Medical Therapeutic Yoga & Physical Therapy mean better self-care and better patient care.
Self-care is more critical than ever – for every individual, for our communities, and particularly for those of us who work in health care. As Audre Lorde said, “Caring for myself is not self-indulgence. It is self-preservation.”
The truth is – we need to be able to nourish ourselves before we can show up for others and help them on their wellness journey. Medical Therapeutic Yoga (MTY) teaches us how to do that through evolving yoga and combining it with physical therapy. They work synergistically to meet the needs of my telehealth population.
Medical Therapeutic Yoga empowers healthcare practitioners with pragmatic tools to replenish our inner reserves, which are so easily depleted as we pour our attention and care on to those we help.
Since implementing the MTY approach in my own daily life, I have never felt more balanced, vital, and well. I carry that vitality and joy from my personal practice into my treatment sessions with patients.~Dr. michelle walendowski PT, DPT
Medical Therapeutic Yoga and has transformed my physical therapy practice.
The combination of Medical Therapeutic Yoga (& its Lifestyle Medicine) and physical therapy have taught me to effectively provide biopsychosocial care. I can now confidently and competently address issues such as nutrition, sleep, environmental factors,
physical activity, and stress management. As opposed to taking a traditional biomedical approach – looking myopically at a person’s injury or symptom – I can provide more impactful care by addressing psycho-emotional/social, intellectual, energetic, spiritual, and physical factors through the Pentagon of Wellness biopsychosocical model. I know why and how to address each of these factors to treat the whole person, not just the diagnosis.
Medical Therapeutic Yoga training has given me a solid, evidence-based framework with which to intervene in a way that makes significant and lasting improvements for my patients.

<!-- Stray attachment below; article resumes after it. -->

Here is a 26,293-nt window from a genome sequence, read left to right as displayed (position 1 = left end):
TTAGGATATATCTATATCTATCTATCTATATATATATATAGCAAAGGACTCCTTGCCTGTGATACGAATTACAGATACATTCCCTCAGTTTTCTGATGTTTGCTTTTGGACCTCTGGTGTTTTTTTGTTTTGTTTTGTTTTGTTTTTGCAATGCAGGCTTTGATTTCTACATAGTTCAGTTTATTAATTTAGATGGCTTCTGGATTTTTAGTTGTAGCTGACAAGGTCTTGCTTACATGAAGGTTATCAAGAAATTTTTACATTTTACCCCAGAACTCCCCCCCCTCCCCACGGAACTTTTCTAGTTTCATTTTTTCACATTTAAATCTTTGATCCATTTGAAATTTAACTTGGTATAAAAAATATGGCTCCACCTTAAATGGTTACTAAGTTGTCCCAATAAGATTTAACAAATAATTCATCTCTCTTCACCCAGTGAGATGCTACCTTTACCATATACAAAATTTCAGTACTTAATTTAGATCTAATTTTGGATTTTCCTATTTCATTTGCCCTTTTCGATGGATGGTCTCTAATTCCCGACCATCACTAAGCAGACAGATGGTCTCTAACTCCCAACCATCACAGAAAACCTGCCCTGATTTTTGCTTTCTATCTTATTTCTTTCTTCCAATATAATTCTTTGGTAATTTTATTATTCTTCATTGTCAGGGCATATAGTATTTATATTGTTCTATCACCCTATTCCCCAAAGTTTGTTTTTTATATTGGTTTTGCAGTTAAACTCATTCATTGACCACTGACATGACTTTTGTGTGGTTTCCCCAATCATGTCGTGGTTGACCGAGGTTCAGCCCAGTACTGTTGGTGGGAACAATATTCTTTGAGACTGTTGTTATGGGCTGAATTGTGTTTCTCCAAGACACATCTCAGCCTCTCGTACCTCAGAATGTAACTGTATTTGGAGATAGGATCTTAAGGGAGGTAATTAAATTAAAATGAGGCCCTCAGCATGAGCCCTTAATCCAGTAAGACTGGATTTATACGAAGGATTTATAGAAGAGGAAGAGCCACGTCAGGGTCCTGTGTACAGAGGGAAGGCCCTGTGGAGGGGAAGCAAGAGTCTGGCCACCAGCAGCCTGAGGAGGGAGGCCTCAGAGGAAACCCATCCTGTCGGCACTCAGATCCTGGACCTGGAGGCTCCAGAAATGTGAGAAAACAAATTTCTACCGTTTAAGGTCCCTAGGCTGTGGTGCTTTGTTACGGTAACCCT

As a DPT providing solely telehealth, I have been delightfully surprised at the improvements my patients have made in just a few sessions using MTY. The virtual format necessitates empowering my patients, teaching them how to self-treat. Following the FMA, I start with the breath. I have seen unprecedented compliance with the IHP, and significant improvements in all of my patient’s pain and function levels in as little as 2-3 treatments.
Medical Therapeutic Yoga is the missing link I have been searching for to bridge my clinical practice and my dharma.
Previously I felt disconnected, as if my true self was the
“yoga” version, while my “PT” persona felt too cold and clinical. With MTY these seemingly disparate approaches are unified, and I can authentically treat patients in a way that serves their highest good while remaining true to my highest values.
The MTY method confirms with living, breathing evidence what scientific research has found; that “in both healthy and diseased populations, yoga may be as
effective or better than exercise at improving a variety of health-related outcome measures including HRV, blood glucose, blood lipids, salivary cortisol, and oxidative stress”1
MTY can revolutionize healthcare. It is more imperative than ever to spread awareness of this method, not only to better serve our patient populations, but to mitigate burnout among healthcare providers.
“The issue of clinician burnout has become a major area of concern across health care.”2
The National Academies of Sciences, Engineering and Medicine reported in 2019 that 54% of U.S. nurses and physicians have substantial symptoms of burnout.”2
As stated by Leanne Loranger at the 2018 FSBPT Annual Meeting, to address burnout among healthcare practitioners, “both system change and individual action are required. Strategies…should be applied to the workplace and to the
individual, taking a two-pronged approach to address burnout by addressing contributing factors to burnout and acting to achieve increased work engagement”3
I believe MTY can play a major role in reducing and preventing burnout among healthcare practitioners, ultimately facilitating wellness among this population that spends so much energy caring for others.
MTY is an agent of change on both individual and systemic levels. I encourage practitioners to take this Integrative, Lifestyle Medicine approach to improve outcomes across all populations while practicing self-care.
Michelle Walendowski is a doctor of physical therapy, professional yoga therapist candidate (Level I & II certified) and is the owner of Blue Crane Physical Therapy & Yoga in Gig Harbor, WA. Visit her on Insta.
- Ross A, Thomas S. The Health Benefits of Yoga and Exercise: A Review of Comparison Studies. The Journal of Alternative
and Complementary Medicine. 2010;16(1)3–12 doi:10.1089=acm.2009.0044
- Elliot, T. Understanding and Avoiding Burnout. APTA Magazine. 2020; 12(10)20-31.
- Loranger L. , PT, MHM, Manager, Policy + Practice, Physiotherapy Alberta – College + Association and Nancy Kirsch, PT,
DPT, PhD, FAPTA, President, Federation of State Boards of Physical Therapy, at the 2018 FSBPT Annual Meeting.